Icebox water, housed in compostable cartons instead of PET bottles, is resonating with sustainability-minded, thirsty consumers.
The brand has been around since 2007 but has been given new life by a change in ownership. Andrew Reynolds told FoodProductionDailiy.com that his firm, Reynolds and Company Venture Partners, saw potential in the product’s standout packaging and eco-friendly message.
“Current management came on in the beginning of 2012,” said Reynolds. “Since then, we have begun to change the package, constantly evolving to bring a better product to the market.”
Their efforts seem to have paid off.
“Sales within our two largest distributors were up over 100% each without heavy promotional activity,” Reynolds said.
The carton (provided by Norway-based Elopack) is composed of Forest Stewardship Council-certified pressed paper and cardboard, printed with vegetable-based dyes. It also contains a thin aluminium barrier, and a bpa-free polymer tier layer. The container (available in 500-mL and 1-L versions) can be composted or recycled after the contents are drained dry.
The difference between the cartoned water and PET bottles goes beyond square vs. round. According to Reynolds, the carton avoids myriad problems associated with PET, including plastic-packaging litter and carbon footprint.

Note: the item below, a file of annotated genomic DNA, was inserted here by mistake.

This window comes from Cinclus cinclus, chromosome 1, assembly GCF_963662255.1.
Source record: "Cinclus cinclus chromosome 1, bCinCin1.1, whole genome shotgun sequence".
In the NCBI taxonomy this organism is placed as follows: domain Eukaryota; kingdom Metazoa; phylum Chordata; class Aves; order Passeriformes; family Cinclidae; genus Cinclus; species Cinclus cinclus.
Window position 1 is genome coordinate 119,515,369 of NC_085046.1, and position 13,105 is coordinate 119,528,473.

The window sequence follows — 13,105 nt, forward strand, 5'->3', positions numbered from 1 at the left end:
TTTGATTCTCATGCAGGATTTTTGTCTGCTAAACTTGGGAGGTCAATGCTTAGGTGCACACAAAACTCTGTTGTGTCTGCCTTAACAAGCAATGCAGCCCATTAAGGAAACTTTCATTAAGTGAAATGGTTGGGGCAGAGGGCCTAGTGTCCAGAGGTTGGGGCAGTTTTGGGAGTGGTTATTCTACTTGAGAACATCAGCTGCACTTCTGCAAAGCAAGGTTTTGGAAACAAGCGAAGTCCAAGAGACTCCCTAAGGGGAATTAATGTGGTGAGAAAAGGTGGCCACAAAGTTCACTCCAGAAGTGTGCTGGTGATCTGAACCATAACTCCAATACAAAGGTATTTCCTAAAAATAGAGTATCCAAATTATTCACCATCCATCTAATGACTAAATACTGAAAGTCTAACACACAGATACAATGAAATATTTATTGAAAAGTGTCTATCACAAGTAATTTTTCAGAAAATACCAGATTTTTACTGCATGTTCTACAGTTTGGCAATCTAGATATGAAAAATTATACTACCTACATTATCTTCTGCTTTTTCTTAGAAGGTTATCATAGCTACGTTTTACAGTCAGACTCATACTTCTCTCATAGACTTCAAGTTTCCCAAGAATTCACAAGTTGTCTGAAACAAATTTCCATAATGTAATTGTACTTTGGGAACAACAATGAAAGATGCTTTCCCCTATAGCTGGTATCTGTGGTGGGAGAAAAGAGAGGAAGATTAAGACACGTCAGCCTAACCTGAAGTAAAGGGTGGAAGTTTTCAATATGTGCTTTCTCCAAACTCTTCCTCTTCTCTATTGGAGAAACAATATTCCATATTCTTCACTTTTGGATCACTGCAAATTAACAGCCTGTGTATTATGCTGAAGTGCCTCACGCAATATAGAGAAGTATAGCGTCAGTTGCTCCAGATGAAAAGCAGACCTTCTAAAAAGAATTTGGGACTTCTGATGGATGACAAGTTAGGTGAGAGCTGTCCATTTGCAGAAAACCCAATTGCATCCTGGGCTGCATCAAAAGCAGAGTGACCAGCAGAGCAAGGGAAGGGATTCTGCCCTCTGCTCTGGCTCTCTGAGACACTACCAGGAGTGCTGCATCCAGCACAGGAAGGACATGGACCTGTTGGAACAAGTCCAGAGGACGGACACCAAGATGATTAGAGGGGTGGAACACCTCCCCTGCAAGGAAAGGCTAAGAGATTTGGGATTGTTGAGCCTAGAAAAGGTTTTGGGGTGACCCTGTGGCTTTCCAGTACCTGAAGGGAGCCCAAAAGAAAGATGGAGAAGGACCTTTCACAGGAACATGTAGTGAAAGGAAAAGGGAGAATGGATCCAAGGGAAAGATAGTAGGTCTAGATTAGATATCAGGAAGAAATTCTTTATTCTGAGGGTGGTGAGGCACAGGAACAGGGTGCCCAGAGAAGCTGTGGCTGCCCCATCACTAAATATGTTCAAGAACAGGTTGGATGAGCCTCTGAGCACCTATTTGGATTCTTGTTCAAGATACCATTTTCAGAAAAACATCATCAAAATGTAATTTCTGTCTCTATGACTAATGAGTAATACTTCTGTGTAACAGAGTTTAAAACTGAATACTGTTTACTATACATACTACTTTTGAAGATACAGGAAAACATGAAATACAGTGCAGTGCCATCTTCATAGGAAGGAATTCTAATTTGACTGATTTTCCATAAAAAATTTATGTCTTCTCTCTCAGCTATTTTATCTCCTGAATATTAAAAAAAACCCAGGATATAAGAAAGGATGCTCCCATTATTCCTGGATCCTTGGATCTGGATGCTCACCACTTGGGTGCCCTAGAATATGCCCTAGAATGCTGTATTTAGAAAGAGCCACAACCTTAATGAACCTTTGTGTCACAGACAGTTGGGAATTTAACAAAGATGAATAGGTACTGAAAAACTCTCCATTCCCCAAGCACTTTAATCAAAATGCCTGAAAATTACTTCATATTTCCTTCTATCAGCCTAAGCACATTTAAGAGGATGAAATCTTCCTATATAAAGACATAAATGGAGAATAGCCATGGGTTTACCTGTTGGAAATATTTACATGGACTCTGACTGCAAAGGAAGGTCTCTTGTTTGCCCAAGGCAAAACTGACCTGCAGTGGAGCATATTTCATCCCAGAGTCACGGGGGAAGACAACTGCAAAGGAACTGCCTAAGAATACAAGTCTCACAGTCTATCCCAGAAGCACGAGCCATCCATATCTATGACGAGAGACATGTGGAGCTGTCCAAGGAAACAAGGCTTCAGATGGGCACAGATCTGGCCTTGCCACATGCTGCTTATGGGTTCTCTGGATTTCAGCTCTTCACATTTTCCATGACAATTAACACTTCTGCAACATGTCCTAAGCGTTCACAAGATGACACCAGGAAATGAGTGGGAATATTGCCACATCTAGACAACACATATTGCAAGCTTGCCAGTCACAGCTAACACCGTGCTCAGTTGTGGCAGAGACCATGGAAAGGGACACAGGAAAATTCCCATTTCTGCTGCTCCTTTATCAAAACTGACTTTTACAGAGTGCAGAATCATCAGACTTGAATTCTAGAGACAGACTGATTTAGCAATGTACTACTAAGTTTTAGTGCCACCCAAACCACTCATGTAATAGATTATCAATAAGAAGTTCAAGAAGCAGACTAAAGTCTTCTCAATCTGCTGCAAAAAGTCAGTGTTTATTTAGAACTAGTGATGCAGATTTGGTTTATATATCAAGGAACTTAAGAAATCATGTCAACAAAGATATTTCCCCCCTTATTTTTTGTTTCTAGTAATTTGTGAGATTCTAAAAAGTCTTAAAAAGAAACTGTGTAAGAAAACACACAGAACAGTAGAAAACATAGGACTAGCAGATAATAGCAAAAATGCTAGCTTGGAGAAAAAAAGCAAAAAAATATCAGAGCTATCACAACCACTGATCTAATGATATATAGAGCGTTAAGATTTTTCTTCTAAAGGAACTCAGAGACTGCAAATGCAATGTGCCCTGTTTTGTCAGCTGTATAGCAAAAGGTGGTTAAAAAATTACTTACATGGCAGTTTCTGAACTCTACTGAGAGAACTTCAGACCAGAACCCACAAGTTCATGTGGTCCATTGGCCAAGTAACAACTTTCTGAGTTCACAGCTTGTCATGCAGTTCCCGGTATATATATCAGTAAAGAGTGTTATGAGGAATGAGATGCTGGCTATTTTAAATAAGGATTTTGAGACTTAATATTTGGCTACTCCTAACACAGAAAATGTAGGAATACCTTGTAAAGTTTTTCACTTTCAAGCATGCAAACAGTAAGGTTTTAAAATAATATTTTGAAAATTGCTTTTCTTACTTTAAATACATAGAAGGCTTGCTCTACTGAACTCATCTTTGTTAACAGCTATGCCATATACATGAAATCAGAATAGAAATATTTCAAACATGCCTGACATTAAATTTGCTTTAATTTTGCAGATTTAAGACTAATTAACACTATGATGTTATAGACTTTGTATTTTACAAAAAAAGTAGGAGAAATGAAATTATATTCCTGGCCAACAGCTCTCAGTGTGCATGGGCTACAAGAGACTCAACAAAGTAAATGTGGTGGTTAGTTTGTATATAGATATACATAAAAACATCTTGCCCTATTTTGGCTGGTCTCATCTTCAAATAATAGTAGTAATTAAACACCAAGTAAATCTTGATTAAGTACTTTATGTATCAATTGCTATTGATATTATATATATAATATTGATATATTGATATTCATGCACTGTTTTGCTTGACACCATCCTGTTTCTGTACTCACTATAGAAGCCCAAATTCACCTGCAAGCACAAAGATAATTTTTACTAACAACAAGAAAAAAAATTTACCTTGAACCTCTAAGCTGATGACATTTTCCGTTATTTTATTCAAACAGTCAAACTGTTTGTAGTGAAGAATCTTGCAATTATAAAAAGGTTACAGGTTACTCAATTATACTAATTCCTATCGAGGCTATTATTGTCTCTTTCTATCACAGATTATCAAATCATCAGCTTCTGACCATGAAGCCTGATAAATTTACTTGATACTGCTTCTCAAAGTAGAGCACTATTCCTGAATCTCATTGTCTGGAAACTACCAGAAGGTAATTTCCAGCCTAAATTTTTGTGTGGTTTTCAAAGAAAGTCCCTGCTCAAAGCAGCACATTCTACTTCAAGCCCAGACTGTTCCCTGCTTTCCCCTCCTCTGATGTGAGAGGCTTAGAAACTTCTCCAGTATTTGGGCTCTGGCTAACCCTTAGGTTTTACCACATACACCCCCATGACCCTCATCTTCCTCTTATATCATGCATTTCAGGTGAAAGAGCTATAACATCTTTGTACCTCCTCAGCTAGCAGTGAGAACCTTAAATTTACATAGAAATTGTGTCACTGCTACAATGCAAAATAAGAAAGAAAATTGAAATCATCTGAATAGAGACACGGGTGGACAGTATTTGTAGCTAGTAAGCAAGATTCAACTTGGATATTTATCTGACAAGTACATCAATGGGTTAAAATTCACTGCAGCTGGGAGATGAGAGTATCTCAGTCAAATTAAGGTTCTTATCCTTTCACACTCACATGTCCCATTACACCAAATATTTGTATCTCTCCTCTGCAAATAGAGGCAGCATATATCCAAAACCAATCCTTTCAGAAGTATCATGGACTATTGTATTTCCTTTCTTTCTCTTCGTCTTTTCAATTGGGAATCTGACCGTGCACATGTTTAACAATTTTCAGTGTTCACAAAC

Icebox water reportedly boasts a carbon footprint 76% smaller than the average PET water bottle. Also, the water inside is from a natural spring, bottled at the source.
The company uses eco-friendly UV light to filter the water before it is flowed into the filling machine. Then, the cartons are erected, filled and sealed before being put in cases and sent further down the distribution chain.
Icebox also has a total dissolved solids (TDS) count of 32 mg/L, which ranks it among the lowest TDS-count waters on the market.
Reynolds told FPD he attributes the brand’s growth to product quality, and its effectiveness in reaching consumers with its environmental and health benefits.
“We are getting better at educating the consumer quickly as to why this is a better choice and we will continue to do so,” he said. “Additionally, consumers care about their health and enjoyment.”
Reynolds told FPD that Icebox has continuously sought input from consumers to ensure the product is on target.
“We’ve seen great feedback,” he said. “Oftentimes people want to know why no one has thought of this sooner.”
Reynolds added that consumers have indicated they find that Icebox has a “smooth, soft taste” compared to other bottled waters.
Resonating with retailers
Additionally, Reynolds said, the Icebox product is striking a high note with sellers.
“Retailers are happy and we’re seeing a lot of success at small on premise sites like yoga studios, where their audience typically really appreciates what we are trying to accomplish with the product,” he said.
Icebox water is sold at independent and natural food stores nationally, as well as retailers like H-E-B in Texas, Whole Foods in Northern California and the Rocky Mountain region (Colorado, Utah, Kansas, New Mexico).
Reynolds said that the company has focused on selling in the US natural specialty space, but they are looking to expand.
“We welcome opportunities and will speak to any potential partner/retailer,” he said.